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Exchange-traded funds may help you sleep at night

Investors who are looking for a haven from stock market gyrations and corporate shenanigans sometimes shift from single stocks to mutual funds. But mutual funds can be weighed down with fees, short-term trading restrictions and scandals of their own. Exchange-traded funds are an alternative that many people have been finding attractive. They're most often touted for their low cost, tax efficiency, transparency and liquidity.

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ETFs have been around since the early 1990s, but seem to have caught fire the past couple of years. According to data published by Investment Company Institute, the combined assets of the nation's ETFs in March 2003 were just over $100 billion. One year later, that figure stood at $161 billion; by March 2005 it had ballooned to $228 billion.

There's a similarity to mutual funds in that each ETF contains a basket of stocks that have something in common. Currently, ETFs are based on indexes focusing on everthing from the S&P 500, to real estate, gold and other precious metals, and even China's top 25 companies.

"ETFs have become the perfect companion for the do-it-yourself investor," says David Fry, publisher of ETF Digest. "The fees are low; it's easy to get in and out. There's tremendous variety and liquidity."

The price you pay for a share of an ETF fluctuates throughout the day. You buy shares on the market just as you do with stocks. Mutual funds, on the other hand, can only be traded once a day at the price set at the end of the trading day.

Even though you can trade ETFs like stocks, some financial advisers discourage that.

"Most people don't have the discipline to maintain a diversified portfolio," says certified financial planner Bruce Brinkman of Timothy Financial Counsel in Rockford, Ill.

"They're in and out, and that's one of the drawbacks of the ETF philosophy. People are tempted to get in and out because you can trade them so quickly. They're working against themselves thinking they can time the market and get ahead of the trend. Very few succeed at that. You can't do that with mutual funds. The regular index mutual funds have worked well for the buy-and-hold crowd. They get their allocation set and keep it until there's some reason to change, but they're not making quick changes."

Some companies, such as David Fry's ETF Trader, specialize in using market timing to buy and sell ETFs. But that type of trading is best done with professional guidance.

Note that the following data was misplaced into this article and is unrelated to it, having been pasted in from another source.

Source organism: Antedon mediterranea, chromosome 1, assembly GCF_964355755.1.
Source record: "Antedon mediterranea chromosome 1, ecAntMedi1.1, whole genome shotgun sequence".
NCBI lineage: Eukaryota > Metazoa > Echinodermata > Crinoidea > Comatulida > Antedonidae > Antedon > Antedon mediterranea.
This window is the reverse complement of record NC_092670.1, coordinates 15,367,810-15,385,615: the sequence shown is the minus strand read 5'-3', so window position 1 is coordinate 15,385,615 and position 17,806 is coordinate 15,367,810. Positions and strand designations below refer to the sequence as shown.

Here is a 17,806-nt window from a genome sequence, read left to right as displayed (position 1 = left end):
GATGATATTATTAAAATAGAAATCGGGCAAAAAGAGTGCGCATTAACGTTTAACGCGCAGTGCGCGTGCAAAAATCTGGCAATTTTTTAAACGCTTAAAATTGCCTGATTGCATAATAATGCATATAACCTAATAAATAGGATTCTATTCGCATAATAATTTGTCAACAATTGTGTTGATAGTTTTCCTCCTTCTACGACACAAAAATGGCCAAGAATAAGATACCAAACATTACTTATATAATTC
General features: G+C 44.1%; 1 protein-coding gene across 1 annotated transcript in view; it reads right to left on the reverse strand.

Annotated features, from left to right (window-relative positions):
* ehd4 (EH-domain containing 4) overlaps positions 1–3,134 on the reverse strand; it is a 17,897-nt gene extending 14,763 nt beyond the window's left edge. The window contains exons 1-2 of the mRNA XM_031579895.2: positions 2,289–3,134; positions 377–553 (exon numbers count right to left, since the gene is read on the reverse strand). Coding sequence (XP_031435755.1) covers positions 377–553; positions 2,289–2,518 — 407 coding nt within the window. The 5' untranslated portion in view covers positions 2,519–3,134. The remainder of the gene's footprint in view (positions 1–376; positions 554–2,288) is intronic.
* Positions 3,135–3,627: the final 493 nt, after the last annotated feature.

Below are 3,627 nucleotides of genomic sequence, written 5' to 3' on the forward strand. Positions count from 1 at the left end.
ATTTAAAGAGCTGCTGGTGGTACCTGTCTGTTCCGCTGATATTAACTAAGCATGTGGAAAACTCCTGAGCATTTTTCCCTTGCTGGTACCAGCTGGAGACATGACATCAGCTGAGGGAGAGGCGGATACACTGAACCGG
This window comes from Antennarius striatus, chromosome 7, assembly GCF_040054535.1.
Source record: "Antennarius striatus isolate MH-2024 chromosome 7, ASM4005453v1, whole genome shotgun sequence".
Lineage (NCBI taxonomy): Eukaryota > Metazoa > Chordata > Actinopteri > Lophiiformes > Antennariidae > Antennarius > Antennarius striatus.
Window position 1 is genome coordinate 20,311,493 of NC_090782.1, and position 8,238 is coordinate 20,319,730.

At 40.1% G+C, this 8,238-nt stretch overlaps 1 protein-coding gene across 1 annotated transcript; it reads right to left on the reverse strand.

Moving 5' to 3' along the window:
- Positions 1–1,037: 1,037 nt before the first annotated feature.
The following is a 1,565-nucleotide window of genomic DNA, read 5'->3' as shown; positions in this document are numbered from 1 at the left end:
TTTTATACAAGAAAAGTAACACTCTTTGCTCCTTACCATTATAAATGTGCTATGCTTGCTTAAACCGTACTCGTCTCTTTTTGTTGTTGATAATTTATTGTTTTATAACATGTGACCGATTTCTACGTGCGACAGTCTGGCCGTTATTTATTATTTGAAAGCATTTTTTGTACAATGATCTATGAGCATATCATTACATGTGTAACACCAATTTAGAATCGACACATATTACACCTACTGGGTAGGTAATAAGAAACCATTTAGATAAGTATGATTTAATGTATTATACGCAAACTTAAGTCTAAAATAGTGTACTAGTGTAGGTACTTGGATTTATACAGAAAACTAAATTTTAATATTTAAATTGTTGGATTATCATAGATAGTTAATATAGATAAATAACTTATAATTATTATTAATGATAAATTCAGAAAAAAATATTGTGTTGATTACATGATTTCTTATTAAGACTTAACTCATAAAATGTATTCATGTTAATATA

The tax efficiency of ETFs stems from that fact that they're not actively managed. Only rarely are shares of the underlying stocks that make up a fund sold. That means there are few, if any, capital gains distributions that trigger taxes for shareholders. You'll pay taxes when you sell shares, if they've appreciated. That's a far different situation from mutual funds where you may have to pay capital gains taxes even if you haven't sold any shares.

"In 2001 and 2002, thousands of mutual funds had losses but distributed capital gains to their shareholders," says William Suplee, CFP and president of Structured Asset Management in Paoli, Pa.

"There were really egregious ones with 40-percent to 60-percent losses, and the investors had to pay capital gains tax. If you invested $50,000 in a fund and lost $20,000 and got a $5,000 tax bill, your head would just explode."

Be aware that just as with stocks, you'll pay a commission every time you buy or sell an ETF. If you want to buy an index fund and periodically add more shares to your holdings, it would probably be cheaper to stick with a no-load index fund. Also, ETFs don't have automatic dividend reinvestment. If you want to reinvest the dividends you'll have to buy additional shares on the market -- and pay a commission.

ETFs also have an expense ratio just as mutual funds but, generally, it's very cheap compared to stock funds and index funds.

Average annual expense ratio
Equity funds1.546%
Index funds0.963%
ETFs0.43%
Source: Lipper
 
 
-- Posted: June 7, 2005
   

 

 
 

 

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